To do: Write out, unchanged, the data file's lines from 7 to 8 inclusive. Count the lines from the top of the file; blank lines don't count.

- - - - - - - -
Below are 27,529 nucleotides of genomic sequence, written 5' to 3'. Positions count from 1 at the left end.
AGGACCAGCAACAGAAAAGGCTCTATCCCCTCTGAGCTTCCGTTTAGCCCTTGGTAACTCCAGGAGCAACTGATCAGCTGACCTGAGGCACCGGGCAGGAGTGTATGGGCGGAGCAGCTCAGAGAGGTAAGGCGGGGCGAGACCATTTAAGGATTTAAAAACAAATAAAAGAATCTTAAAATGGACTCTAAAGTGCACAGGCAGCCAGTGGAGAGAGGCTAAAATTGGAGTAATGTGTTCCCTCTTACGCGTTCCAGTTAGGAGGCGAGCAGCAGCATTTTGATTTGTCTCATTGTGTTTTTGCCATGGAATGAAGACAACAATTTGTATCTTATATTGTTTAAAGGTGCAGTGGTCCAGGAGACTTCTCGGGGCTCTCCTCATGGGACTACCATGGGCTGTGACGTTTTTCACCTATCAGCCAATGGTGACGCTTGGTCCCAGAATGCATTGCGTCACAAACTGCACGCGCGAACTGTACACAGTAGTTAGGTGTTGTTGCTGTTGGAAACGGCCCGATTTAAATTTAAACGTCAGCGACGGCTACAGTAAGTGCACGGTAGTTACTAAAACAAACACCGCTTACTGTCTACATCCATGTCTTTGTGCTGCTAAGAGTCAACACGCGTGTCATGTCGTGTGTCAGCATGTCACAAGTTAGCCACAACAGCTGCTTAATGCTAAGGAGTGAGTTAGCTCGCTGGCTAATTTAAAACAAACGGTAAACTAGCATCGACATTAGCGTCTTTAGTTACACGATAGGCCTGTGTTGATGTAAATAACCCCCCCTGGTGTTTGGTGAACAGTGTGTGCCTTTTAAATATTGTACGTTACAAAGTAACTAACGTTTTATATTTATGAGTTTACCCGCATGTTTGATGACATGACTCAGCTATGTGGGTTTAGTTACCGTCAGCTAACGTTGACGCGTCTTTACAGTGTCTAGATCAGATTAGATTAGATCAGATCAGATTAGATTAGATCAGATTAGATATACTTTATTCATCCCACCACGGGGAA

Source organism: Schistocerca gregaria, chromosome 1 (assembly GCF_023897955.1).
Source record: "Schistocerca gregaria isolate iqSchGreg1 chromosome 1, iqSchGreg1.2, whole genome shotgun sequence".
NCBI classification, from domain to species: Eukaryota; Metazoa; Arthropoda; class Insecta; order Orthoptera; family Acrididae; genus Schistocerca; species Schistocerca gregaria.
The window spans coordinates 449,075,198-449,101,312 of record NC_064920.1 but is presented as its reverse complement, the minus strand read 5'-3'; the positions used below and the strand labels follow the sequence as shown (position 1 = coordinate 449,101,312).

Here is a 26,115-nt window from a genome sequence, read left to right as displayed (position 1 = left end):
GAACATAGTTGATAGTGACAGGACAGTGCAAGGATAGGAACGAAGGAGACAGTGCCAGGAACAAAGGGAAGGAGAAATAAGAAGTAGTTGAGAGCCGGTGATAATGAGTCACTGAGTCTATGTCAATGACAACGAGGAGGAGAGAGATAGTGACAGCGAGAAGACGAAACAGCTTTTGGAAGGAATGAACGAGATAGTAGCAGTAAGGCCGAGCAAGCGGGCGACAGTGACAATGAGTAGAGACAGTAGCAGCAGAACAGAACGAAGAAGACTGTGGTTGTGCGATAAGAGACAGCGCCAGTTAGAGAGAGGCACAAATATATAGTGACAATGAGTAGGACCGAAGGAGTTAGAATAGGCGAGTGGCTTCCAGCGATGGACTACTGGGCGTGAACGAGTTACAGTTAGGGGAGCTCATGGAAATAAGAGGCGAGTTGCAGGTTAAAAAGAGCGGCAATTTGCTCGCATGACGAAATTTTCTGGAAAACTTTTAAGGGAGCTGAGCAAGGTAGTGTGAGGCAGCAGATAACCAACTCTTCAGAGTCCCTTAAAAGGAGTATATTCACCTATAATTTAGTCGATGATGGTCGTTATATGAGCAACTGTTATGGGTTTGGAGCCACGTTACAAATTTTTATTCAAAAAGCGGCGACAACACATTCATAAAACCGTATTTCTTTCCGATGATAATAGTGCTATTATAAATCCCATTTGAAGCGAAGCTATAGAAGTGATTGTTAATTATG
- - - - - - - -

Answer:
Here is a 26,115-nt window from a genome sequence, read left to right as displayed (position 1 = left end):
GAACATAGTTGATAGTGACAGGACAGTGCAAGGATAGGAACGAAGGAGACAGTGCCAGGAACAAAGGGAAGGAGAAATAAGAAGTAGTTGAGAGCCGGTGATAATGAGTCACTGAGTCTATGTCAATGACAACGAGGAGGAGAGAGATAGTGACAGCGAGAAGACGAAACAGCTTTTGGAAGGAATGAACGAGATAGTAGCAGTAAGGCCGAGCAAGCGGGCGACAGTGACAATGAGTAGAGACAGTAGCAGCAGAACAGAACGAAGAAGACTGTGGTTGTGCGATAAGAGACAGCGCCAGTTAGAGAGAGGCACAAATATATAGTGACAATGAGTAGGACCGAAGGAGTTAGAATAGGCGAGTGGCTTCCAGCGATGGACTACTGGGCGTGAACGAGTTACAGTTAGGGGAGCTCATGGAAATAAGAGGCGAGTTGCAGGTTAAAAAGAGCGGCAATTTGCTCGCATGACGAAATTTTCTGGAAAACTTTTAAGGGAGCTGAGCAAGGTAGTGTGAGGCAGCAGATAACCAACTCTTCAGAGTCCCTTAAAAGGAGTATATTCACCTATAATTTAGTCGATGATGGTCGTTATATGAGCAACTGTTATGGGTTTGGAGCCACGTTACAAATTTTTATTCAAAAAGCGGCGACAACACATTCATAAAACCGTATTTCTTTCCGATGATAATAGTGCTATTATAAATCCCATTTGAAGCGAAGCTATAGAAGTGATTGTTAATTATG